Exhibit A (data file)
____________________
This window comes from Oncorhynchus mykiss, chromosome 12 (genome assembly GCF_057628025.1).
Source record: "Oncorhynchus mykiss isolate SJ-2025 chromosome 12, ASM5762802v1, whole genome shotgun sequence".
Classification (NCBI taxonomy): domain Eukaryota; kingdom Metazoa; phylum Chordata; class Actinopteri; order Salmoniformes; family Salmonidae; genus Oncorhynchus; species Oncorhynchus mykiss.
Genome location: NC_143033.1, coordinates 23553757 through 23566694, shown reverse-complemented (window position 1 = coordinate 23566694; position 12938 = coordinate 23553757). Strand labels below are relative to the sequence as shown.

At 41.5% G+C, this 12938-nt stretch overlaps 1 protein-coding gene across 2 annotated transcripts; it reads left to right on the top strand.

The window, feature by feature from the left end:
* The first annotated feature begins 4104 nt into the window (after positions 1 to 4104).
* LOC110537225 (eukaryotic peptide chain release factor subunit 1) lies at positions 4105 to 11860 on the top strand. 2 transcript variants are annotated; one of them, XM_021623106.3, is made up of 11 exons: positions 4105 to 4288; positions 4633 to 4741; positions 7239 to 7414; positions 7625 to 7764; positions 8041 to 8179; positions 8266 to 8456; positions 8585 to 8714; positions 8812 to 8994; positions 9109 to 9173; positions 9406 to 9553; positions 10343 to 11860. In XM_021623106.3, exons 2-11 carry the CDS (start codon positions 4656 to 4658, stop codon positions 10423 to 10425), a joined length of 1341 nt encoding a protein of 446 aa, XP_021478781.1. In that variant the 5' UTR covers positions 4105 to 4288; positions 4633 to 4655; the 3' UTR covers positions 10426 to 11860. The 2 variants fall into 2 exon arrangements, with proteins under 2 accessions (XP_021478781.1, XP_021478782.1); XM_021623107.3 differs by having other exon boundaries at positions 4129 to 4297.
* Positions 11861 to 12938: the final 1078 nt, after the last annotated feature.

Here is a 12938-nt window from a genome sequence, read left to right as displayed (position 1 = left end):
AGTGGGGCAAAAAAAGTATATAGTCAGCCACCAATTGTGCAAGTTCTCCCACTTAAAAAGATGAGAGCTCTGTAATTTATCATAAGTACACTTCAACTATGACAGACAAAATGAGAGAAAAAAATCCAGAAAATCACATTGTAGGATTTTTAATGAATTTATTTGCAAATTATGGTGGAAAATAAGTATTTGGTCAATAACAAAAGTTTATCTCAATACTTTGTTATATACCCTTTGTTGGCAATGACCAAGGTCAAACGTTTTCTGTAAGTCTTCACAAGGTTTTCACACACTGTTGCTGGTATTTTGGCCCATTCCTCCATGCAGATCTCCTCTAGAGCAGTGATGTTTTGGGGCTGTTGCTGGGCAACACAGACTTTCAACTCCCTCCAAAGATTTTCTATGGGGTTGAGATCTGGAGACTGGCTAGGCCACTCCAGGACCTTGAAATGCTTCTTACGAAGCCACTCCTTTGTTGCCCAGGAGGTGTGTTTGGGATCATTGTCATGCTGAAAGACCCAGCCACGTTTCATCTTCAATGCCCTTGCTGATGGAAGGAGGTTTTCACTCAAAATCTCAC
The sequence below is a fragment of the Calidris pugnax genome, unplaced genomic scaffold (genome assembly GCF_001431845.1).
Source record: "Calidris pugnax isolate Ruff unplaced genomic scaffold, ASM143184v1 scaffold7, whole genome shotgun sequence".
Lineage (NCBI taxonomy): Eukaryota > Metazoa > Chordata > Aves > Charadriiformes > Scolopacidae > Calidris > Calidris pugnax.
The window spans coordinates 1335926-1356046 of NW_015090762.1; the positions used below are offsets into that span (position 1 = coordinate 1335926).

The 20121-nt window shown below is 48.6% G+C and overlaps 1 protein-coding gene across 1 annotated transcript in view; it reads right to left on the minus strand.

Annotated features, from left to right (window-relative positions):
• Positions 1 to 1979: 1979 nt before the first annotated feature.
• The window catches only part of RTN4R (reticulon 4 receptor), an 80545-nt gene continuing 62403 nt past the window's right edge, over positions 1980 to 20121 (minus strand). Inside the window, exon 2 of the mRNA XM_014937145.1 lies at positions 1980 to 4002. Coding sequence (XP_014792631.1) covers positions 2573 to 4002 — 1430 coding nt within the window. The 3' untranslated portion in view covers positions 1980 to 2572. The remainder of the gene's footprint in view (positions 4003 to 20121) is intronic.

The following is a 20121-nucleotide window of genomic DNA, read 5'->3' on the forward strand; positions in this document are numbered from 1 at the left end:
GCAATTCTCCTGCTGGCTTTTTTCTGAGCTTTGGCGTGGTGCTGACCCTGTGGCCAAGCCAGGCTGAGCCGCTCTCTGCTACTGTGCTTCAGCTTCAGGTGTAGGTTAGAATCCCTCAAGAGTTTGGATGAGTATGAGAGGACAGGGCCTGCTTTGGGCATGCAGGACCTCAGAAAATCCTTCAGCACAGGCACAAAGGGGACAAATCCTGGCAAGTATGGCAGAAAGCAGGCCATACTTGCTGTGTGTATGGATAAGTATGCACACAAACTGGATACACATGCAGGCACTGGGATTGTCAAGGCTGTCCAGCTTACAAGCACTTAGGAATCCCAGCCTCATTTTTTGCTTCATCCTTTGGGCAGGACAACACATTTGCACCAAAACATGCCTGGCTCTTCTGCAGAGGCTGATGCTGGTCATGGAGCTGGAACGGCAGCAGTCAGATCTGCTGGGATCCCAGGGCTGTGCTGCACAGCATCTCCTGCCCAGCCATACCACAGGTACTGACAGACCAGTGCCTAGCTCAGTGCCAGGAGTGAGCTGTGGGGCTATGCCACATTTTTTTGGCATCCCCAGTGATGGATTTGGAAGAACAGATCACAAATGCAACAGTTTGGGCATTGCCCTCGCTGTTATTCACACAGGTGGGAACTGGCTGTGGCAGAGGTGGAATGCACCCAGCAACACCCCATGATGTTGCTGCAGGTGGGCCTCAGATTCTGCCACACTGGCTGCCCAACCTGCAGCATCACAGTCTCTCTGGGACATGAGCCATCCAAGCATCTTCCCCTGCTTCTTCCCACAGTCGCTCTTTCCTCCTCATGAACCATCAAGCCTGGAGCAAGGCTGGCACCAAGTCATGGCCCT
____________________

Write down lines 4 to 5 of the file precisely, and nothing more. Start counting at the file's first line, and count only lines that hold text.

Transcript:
Genome location: NC_143033.1, coordinates 23553757 through 23566694, shown reverse-complemented (window position 1 = coordinate 23566694; position 12938 = coordinate 23553757). Strand labels below are relative to the sequence as shown.

At 41.5% G+C, this 12938-nt stretch overlaps 1 protein-coding gene across 2 annotated transcripts; it reads left to right on the top strand.